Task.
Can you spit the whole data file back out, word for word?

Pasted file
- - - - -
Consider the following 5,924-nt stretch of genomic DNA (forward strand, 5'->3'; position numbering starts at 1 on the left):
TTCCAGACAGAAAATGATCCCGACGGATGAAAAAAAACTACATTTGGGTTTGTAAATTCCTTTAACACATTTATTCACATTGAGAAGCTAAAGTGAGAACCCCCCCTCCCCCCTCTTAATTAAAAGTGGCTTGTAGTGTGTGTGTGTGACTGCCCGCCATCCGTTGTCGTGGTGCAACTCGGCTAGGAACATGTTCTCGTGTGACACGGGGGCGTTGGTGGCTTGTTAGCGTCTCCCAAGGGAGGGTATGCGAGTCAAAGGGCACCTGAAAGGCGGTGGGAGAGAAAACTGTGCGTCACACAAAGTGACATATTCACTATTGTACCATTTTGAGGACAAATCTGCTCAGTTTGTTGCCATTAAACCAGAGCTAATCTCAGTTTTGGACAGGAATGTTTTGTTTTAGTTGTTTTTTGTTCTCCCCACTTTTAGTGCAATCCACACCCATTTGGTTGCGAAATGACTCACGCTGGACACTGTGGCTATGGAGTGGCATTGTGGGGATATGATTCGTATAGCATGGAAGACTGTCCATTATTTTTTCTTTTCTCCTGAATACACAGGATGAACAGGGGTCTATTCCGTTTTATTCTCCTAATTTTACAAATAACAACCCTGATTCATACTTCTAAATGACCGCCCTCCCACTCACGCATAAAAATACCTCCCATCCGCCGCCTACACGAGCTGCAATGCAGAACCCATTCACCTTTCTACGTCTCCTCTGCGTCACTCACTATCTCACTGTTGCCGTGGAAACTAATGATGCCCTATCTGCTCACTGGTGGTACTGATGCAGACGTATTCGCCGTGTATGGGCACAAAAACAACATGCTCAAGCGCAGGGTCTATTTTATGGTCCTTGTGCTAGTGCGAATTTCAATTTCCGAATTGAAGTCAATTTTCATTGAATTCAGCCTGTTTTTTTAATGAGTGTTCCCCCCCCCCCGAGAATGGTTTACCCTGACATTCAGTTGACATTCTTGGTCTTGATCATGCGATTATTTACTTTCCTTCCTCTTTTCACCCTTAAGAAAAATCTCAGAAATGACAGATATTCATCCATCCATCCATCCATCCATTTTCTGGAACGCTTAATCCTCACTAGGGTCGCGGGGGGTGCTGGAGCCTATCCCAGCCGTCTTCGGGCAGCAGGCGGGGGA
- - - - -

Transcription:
Consider the following 5,924-nt stretch of genomic DNA (forward strand, 5'->3'; position numbering starts at 1 on the left):
TTCCAGACAGAAAATGATCCCGACGGATGAAAAAAAACTACATTTGGGTTTGTAAATTCCTTTAACACATTTATTCACATTGAGAAGCTAAAGTGAGAACCCCCCCTCCCCCCTCTTAATTAAAAGTGGCTTGTAGTGTGTGTGTGTGACTGCCCGCCATCCGTTGTCGTGGTGCAACTCGGCTAGGAACATGTTCTCGTGTGACACGGGGGCGTTGGTGGCTTGTTAGCGTCTCCCAAGGGAGGGTATGCGAGTCAAAGGGCACCTGAAAGGCGGTGGGAGAGAAAACTGTGCGTCACACAAAGTGACATATTCACTATTGTACCATTTTGAGGACAAATCTGCTCAGTTTGTTGCCATTAAACCAGAGCTAATCTCAGTTTTGGACAGGAATGTTTTGTTTTAGTTGTTTTTTGTTCTCCCCACTTTTAGTGCAATCCACACCCATTTGGTTGCGAAATGACTCACGCTGGACACTGTGGCTATGGAGTGGCATTGTGGGGATATGATTCGTATAGCATGGAAGACTGTCCATTATTTTTTCTTTTCTCCTGAATACACAGGATGAACAGGGGTCTATTCCGTTTTATTCTCCTAATTTTACAAATAACAACCCTGATTCATACTTCTAAATGACCGCCCTCCCACTCACGCATAAAAATACCTCCCATCCGCCGCCTACACGAGCTGCAATGCAGAACCCATTCACCTTTCTACGTCTCCTCTGCGTCACTCACTATCTCACTGTTGCCGTGGAAACTAATGATGCCCTATCTGCTCACTGGTGGTACTGATGCAGACGTATTCGCCGTGTATGGGCACAAAAACAACATGCTCAAGCGCAGGGTCTATTTTATGGTCCTTGTGCTAGTGCGAATTTCAATTTCCGAATTGAAGTCAATTTTCATTGAATTCAGCCTGTTTTTTTAATGAGTGTTCCCCCCCCCCCGAGAATGGTTTACCCTGACATTCAGTTGACATTCTTGGTCTTGATCATGCGATTATTTACTTTCCTTCCTCTTTTCACCCTTAAGAAAAATCTCAGAAATGACAGATATTCATCCATCCATCCATCCATCCATTTTCTGGAACGCTTAATCCTCACTAGGGTCGCGGGGGGTGCTGGAGCCTATCCCAGCCGTCTTCGGGCAGCAGGCGGGGGA